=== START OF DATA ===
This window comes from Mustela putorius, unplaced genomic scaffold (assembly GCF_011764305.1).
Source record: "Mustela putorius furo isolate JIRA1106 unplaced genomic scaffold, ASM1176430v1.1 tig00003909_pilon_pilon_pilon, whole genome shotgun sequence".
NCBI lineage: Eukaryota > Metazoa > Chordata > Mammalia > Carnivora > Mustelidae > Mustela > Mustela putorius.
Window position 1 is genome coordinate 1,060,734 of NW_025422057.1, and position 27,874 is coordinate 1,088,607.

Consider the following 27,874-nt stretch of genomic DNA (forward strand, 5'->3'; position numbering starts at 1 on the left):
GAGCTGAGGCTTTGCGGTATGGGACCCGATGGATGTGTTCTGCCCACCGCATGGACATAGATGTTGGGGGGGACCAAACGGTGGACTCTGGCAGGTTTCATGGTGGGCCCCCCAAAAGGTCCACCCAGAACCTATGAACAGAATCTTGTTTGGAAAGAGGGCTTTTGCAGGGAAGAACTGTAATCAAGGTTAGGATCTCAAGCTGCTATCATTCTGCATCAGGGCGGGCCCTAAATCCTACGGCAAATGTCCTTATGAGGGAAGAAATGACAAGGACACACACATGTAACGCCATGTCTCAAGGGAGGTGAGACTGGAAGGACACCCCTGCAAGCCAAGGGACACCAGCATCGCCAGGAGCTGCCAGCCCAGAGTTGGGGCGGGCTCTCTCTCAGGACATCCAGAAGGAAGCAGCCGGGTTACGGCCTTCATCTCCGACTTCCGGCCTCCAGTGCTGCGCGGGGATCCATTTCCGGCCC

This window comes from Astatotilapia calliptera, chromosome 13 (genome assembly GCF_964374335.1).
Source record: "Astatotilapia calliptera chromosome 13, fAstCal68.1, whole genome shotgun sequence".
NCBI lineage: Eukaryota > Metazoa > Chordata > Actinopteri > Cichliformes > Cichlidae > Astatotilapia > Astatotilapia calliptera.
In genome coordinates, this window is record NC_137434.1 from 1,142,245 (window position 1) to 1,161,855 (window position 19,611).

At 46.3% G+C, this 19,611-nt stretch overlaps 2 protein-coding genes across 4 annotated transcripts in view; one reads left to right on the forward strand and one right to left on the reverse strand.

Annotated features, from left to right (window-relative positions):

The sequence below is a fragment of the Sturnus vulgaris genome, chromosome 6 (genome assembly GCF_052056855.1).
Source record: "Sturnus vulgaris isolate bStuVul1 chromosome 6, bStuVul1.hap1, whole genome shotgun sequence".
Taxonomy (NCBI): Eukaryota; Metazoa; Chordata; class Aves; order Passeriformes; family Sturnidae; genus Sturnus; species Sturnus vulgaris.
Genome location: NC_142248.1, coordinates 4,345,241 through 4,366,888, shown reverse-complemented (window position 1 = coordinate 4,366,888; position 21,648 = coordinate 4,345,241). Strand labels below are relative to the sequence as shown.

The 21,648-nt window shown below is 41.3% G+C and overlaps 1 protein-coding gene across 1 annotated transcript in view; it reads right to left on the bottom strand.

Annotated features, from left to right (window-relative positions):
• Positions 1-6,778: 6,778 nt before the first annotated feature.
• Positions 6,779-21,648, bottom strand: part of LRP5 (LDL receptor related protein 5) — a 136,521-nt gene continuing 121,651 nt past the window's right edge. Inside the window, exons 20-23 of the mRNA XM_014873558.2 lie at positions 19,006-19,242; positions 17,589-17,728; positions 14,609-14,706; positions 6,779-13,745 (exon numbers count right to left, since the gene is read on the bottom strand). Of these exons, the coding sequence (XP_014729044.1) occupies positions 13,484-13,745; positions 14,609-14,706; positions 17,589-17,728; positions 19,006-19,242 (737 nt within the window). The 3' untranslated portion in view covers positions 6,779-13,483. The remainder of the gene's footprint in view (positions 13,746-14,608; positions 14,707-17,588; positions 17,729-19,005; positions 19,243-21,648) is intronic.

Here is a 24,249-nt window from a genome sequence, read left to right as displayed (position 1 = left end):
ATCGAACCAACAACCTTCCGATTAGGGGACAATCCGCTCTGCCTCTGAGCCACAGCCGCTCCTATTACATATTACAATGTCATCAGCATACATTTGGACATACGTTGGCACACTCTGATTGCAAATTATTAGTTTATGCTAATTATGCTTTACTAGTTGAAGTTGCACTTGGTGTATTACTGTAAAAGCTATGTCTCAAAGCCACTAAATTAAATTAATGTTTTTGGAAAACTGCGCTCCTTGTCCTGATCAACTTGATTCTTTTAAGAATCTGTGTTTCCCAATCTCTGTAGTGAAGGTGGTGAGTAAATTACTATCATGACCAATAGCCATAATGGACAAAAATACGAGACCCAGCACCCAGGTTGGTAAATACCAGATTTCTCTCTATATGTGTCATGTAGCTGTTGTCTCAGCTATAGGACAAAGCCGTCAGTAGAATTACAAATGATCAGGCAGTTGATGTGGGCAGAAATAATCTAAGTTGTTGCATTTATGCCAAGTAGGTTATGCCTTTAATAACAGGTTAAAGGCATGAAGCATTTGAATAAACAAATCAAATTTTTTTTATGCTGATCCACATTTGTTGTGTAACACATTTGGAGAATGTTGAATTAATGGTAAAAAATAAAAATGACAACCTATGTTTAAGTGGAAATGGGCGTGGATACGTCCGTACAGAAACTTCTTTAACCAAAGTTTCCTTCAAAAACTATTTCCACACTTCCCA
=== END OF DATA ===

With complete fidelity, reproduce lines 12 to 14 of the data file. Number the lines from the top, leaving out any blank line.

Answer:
Annotated features, from left to right (window-relative positions):

The sequence below is a fragment of the Sturnus vulgaris genome, chromosome 6 (genome assembly GCF_052056855.1).
Source record: "Sturnus vulgaris isolate bStuVul1 chromosome 6, bStuVul1.hap1, whole genome shotgun sequence".